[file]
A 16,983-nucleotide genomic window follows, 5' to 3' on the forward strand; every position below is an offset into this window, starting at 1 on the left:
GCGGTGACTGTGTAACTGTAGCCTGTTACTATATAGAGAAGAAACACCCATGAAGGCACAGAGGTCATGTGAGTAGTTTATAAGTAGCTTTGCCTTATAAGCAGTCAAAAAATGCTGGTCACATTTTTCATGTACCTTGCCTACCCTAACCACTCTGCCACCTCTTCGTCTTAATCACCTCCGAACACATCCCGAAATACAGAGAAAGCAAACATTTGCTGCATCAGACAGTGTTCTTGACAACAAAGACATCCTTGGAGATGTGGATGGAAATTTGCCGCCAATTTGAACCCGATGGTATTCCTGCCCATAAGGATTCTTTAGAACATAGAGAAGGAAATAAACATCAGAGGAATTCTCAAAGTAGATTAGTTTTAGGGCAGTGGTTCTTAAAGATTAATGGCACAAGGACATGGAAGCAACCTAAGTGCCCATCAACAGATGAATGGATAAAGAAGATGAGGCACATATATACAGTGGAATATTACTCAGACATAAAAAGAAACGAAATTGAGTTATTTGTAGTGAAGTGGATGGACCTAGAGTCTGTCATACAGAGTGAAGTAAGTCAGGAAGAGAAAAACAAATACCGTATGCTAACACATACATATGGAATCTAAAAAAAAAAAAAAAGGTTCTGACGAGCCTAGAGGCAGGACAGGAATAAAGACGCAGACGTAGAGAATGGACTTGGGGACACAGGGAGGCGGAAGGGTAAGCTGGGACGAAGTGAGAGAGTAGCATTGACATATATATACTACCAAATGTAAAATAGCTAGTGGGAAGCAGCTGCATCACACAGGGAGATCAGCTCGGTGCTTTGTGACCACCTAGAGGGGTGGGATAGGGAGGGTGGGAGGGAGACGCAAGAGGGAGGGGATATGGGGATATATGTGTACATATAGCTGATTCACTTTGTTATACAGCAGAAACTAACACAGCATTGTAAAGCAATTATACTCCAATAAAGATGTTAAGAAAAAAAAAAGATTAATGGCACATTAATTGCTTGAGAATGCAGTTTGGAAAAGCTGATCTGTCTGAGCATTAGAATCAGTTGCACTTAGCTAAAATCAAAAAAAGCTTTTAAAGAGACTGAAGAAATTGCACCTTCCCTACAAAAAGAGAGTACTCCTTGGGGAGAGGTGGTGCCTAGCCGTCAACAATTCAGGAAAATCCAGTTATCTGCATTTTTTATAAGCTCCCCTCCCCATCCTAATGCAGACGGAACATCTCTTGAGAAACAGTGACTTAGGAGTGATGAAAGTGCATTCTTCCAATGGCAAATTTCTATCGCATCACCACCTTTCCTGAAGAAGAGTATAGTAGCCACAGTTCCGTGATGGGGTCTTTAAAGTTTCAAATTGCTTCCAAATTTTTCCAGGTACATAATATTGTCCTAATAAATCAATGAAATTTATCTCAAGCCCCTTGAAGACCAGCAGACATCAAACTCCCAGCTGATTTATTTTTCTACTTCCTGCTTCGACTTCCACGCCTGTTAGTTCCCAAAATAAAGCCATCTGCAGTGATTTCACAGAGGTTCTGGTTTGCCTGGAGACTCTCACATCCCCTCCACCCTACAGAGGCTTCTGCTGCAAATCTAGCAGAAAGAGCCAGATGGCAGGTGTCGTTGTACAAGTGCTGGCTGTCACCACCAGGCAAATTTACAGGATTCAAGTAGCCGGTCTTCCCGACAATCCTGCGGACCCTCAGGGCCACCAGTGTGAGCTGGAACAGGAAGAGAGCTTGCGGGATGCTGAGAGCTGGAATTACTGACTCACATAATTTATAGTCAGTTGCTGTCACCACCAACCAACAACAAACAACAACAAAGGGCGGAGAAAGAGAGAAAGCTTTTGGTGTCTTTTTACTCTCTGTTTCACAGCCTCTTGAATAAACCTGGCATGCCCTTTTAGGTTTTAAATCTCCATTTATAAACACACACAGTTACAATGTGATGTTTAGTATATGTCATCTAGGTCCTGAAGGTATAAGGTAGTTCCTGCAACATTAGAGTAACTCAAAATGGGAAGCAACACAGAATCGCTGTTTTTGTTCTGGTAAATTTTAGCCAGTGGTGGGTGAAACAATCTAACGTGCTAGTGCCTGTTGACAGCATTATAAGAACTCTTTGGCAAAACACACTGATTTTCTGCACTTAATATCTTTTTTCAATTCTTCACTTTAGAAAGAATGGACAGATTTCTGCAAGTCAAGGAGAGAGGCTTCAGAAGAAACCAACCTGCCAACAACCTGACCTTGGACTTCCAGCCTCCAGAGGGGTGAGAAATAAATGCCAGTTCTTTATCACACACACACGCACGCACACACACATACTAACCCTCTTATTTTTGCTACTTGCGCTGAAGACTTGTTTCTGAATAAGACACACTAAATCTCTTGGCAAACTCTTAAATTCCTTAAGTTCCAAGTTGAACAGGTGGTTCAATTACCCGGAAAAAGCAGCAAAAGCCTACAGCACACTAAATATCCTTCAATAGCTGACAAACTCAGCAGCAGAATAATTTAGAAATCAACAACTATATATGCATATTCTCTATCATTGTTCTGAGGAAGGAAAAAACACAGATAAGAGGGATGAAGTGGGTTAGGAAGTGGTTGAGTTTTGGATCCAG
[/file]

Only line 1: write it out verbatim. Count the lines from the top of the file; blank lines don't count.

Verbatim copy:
A 16,983-nucleotide genomic window follows, 5' to 3' on the forward strand; every position below is an offset into this window, starting at 1 on the left: